Home Index of Herbal Remedies Herbal Remedy Title Page



Names. It is also called sanguisorbia, pimpinella, bipenula, solbegrella, &c. Common garden burnet is so well known that it needeth no description; but there is another sort which is wild, the description whereof take as followeth.

Description. The great wild burnet hath winged leaves rising from the roots like the garden burnet, but not so many; yet each of these leaves is at least twice as large as the other, and nicked in the same manner about the edges, of a greyish colour on the under side; the stalks are larger, and rise higher, with many such like leaves set thereon, and greater heads at the tops, of a brownish green colour; and out of them come small, dark, purple flowers, like the former, but larger; the root is black like the other, but also greater; it hath almost neither scent nor taste therein like the garden kind.

Place. The first grows frequently in gardens; the wild kind groweth in divers counties of this kingdom, especially in Huntingdon and Northamptonshire in the meadows there: as also near London, by Pancras church, and by a causeway-side in the middle of a field by Paddington.

Time. They flower about the end of June and July, and their seed is ripe in August.

Government and virtues. It is an herb the Sun challengeth dominion over, and is a most precious herb, little inferior to betony; the continual use of it preserves the body in health, and the spirits in vigour; for if the sun be the preserver of life under God, his herbs are the best in the world to do it by. They are accounted to be both of one property, but the smaller is the most effectual, because quicker and more aromatical: it is a friend to the heart, liver, and other principal parts of a man's body: two or three of the stalks with leaves put into a cup of wine, especially claret, are known to quicken the spirits, refresh and cheer the heart, and drive away melancholy it is a special help to defend the heart from noisome vapours, and from infection of the pestilence, the juice thereof being taken in some drink, and the party laid to sweat immediately. They have also a drying and an astringent quality, whereby they are available in all manner of fluxes of blood or humours, to staunch bleedings inward or outward, lasks, scourings, the bloody flux, women's too-abundant courses, the whites, and the choleric belching and castings of the stomach; and is a singular good herb for all sorts of wounds both of the head and body, either inward or outward; for all old ulcers, or running cankers and moist sores; to be used either by the juice or decoction of the herb, or by the powder of the herb or root, or the water of the distilled herb, or ointment by itself, or with other things to be kept. The seed is also no less effectual both to stop fluxes and dry up moist sores, being taken in powder inwardly in wine or steeled water, that is, wherein hot gads of steel have been quenched: or the powder of the seed mixed with the ointments.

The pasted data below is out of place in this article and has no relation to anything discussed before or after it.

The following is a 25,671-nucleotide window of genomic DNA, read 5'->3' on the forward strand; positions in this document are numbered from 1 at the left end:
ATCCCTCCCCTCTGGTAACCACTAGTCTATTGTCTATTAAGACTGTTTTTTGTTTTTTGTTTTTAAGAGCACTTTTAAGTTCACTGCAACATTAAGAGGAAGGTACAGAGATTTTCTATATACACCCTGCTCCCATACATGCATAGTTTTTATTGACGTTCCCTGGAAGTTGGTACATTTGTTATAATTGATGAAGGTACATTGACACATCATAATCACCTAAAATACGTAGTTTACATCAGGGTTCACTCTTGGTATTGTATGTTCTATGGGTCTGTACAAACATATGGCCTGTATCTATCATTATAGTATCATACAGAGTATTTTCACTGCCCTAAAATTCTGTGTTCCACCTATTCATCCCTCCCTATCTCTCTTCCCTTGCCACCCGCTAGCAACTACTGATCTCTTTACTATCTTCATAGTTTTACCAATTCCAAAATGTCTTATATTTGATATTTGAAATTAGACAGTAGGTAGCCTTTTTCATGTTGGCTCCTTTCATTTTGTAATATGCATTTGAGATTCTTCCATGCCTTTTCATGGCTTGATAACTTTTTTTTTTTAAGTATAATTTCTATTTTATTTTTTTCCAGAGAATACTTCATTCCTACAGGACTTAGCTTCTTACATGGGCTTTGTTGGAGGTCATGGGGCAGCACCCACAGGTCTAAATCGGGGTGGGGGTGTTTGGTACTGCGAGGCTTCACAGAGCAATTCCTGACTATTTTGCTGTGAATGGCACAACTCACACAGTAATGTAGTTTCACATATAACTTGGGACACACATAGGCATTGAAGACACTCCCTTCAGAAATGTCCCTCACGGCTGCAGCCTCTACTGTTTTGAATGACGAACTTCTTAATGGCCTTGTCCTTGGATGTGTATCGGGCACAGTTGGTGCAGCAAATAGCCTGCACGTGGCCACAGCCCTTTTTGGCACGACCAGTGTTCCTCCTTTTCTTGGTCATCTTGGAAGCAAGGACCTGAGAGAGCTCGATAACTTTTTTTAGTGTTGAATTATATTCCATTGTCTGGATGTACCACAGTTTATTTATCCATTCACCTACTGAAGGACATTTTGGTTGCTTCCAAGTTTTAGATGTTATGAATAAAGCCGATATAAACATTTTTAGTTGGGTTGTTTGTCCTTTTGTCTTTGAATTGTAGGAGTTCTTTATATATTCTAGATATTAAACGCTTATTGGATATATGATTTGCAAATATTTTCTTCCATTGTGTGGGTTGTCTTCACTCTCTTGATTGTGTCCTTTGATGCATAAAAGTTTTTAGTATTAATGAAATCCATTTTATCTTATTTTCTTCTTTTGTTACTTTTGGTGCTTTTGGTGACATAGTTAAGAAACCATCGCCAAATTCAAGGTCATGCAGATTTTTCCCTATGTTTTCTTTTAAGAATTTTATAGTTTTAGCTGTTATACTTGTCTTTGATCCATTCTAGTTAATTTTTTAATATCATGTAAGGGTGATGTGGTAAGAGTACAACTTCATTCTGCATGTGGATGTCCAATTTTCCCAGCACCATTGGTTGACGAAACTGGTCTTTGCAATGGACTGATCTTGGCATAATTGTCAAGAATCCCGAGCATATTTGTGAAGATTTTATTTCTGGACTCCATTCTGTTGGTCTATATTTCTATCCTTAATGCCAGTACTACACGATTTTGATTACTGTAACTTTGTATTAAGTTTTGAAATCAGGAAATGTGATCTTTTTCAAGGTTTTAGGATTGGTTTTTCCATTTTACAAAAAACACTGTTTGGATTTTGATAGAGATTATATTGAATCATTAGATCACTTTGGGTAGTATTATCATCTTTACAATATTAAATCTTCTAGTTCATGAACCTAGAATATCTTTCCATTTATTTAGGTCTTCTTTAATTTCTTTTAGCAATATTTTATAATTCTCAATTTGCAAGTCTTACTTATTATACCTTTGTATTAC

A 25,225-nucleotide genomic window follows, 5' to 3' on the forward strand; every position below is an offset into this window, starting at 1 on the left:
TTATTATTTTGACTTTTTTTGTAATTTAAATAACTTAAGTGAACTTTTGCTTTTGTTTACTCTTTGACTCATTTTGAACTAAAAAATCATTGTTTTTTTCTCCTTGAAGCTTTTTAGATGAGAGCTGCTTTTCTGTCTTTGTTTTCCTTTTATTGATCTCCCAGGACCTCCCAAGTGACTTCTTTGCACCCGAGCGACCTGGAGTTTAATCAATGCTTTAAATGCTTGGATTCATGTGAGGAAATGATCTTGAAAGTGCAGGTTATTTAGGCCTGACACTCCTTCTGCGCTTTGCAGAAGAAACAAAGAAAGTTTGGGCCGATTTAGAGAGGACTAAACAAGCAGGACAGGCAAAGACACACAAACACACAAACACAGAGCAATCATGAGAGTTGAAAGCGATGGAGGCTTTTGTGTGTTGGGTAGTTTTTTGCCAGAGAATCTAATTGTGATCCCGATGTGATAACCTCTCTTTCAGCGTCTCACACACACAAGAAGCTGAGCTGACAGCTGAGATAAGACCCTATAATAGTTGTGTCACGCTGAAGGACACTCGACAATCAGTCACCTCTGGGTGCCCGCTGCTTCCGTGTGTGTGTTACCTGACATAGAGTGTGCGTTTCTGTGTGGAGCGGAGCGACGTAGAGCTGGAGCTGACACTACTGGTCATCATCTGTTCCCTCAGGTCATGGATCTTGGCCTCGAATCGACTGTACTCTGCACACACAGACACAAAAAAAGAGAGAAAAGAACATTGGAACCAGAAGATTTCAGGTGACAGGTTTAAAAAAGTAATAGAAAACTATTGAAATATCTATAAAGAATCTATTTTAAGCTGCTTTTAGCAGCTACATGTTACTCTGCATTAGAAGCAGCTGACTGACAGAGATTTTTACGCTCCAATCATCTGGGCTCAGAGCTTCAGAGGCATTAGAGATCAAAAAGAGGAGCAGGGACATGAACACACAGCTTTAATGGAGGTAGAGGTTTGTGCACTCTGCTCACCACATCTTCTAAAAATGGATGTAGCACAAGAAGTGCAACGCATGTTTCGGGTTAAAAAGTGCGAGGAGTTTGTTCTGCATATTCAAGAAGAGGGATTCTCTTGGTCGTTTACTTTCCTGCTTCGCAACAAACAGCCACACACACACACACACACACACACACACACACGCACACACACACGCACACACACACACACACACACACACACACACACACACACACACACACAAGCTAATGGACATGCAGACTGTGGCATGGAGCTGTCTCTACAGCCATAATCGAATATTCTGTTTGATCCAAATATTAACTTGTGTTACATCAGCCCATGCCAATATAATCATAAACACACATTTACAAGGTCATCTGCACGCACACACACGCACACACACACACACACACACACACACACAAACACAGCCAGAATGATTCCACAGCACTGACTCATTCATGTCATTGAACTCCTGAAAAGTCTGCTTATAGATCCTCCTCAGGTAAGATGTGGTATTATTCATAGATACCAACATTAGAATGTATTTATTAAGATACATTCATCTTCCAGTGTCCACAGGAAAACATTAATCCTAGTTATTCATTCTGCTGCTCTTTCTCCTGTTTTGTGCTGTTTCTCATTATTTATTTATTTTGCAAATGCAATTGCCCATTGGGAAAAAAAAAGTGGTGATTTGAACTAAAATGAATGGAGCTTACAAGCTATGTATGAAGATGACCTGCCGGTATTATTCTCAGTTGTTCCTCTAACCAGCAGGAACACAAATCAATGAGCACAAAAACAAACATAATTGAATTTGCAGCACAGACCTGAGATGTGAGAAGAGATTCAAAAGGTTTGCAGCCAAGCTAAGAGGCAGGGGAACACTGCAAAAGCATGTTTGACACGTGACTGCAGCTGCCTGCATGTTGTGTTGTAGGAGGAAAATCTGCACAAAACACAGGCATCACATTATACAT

Home Index of Herbal Remedies Herbal Remedy Title Page